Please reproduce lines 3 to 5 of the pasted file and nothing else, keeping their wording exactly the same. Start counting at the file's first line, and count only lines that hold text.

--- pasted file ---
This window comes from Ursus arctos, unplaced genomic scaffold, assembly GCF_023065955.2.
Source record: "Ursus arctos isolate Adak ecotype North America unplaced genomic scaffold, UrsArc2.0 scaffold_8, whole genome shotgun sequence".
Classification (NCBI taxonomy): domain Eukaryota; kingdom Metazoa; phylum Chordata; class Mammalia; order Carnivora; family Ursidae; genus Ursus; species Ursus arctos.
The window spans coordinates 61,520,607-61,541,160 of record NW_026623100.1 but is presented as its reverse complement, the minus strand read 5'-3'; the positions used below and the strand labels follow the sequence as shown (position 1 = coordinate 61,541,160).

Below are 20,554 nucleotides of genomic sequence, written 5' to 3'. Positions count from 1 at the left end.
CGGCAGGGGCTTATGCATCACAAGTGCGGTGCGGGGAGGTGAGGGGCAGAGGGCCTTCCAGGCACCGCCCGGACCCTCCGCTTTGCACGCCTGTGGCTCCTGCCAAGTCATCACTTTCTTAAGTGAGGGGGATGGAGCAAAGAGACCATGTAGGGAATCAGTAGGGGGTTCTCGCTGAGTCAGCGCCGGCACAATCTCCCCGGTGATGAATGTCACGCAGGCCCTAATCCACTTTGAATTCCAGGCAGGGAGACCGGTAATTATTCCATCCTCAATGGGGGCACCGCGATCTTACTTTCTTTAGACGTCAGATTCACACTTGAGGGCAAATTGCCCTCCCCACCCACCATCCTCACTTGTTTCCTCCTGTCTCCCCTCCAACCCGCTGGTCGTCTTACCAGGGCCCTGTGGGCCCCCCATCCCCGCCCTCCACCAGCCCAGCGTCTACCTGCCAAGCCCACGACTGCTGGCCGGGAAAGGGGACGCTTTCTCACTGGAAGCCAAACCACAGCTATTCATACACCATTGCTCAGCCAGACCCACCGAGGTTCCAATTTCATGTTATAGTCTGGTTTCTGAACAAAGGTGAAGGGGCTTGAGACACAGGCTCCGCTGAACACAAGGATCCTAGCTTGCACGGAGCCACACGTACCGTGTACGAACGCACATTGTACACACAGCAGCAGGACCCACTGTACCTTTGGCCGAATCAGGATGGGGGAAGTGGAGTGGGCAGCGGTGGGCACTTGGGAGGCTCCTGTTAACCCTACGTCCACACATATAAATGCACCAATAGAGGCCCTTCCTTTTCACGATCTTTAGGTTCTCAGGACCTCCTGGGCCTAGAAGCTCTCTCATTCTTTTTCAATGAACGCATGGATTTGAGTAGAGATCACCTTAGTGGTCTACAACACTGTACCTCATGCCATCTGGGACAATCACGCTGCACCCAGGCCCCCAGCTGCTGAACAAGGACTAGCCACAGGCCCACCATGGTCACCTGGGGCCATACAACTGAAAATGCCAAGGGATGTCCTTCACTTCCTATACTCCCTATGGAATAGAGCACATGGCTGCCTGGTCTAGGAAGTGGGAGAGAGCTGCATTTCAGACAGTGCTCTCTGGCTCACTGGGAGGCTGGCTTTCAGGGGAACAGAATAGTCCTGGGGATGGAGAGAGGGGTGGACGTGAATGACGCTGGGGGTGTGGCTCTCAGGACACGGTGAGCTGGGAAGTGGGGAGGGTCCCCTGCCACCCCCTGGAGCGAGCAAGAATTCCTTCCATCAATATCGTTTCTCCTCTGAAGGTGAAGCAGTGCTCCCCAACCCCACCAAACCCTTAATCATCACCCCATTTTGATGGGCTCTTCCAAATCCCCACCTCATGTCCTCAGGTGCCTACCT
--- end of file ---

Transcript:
Classification (NCBI taxonomy): domain Eukaryota; kingdom Metazoa; phylum Chordata; class Mammalia; order Carnivora; family Ursidae; genus Ursus; species Ursus arctos.
The window spans coordinates 61,520,607-61,541,160 of record NW_026623100.1 but is presented as its reverse complement, the minus strand read 5'-3'; the positions used below and the strand labels follow the sequence as shown (position 1 = coordinate 61,541,160).

Below are 20,554 nucleotides of genomic sequence, written 5' to 3'. Positions count from 1 at the left end.